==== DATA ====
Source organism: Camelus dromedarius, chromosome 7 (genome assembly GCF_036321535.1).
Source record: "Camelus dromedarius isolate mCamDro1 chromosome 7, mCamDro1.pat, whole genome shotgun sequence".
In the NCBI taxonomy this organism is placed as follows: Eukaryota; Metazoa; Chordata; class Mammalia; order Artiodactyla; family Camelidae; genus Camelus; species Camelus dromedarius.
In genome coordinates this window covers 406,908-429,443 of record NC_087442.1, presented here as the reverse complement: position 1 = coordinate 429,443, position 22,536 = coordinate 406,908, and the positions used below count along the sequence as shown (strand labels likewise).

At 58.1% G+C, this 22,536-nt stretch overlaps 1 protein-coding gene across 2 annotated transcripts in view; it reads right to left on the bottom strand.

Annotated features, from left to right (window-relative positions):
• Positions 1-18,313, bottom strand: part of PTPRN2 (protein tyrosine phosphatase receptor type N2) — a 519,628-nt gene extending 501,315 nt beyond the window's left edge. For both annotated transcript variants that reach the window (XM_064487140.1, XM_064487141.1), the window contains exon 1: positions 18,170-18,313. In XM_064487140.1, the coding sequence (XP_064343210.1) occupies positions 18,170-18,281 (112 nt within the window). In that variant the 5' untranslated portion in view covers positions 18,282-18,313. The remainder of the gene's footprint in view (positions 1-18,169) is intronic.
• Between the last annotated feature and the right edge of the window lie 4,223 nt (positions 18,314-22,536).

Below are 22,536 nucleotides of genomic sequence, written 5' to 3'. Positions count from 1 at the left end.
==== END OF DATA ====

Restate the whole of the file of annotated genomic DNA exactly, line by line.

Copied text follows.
Source organism: Camelus dromedarius, chromosome 7 (genome assembly GCF_036321535.1).
Source record: "Camelus dromedarius isolate mCamDro1 chromosome 7, mCamDro1.pat, whole genome shotgun sequence".
In the NCBI taxonomy this organism is placed as follows: Eukaryota; Metazoa; Chordata; class Mammalia; order Artiodactyla; family Camelidae; genus Camelus; species Camelus dromedarius.
In genome coordinates this window covers 406,908-429,443 of record NC_087442.1, presented here as the reverse complement: position 1 = coordinate 429,443, position 22,536 = coordinate 406,908, and the positions used below count along the sequence as shown (strand labels likewise).

At 58.1% G+C, this 22,536-nt stretch overlaps 1 protein-coding gene across 2 annotated transcripts in view; it reads right to left on the bottom strand.

Annotated features, from left to right (window-relative positions):
• Positions 1-18,313, bottom strand: part of PTPRN2 (protein tyrosine phosphatase receptor type N2) — a 519,628-nt gene extending 501,315 nt beyond the window's left edge. For both annotated transcript variants that reach the window (XM_064487140.1, XM_064487141.1), the window contains exon 1: positions 18,170-18,313. In XM_064487140.1, the coding sequence (XP_064343210.1) occupies positions 18,170-18,281 (112 nt within the window). In that variant the 5' untranslated portion in view covers positions 18,282-18,313. The remainder of the gene's footprint in view (positions 1-18,169) is intronic.
• Between the last annotated feature and the right edge of the window lie 4,223 nt (positions 18,314-22,536).

Below are 22,536 nucleotides of genomic sequence, written 5' to 3'. Positions count from 1 at the left end.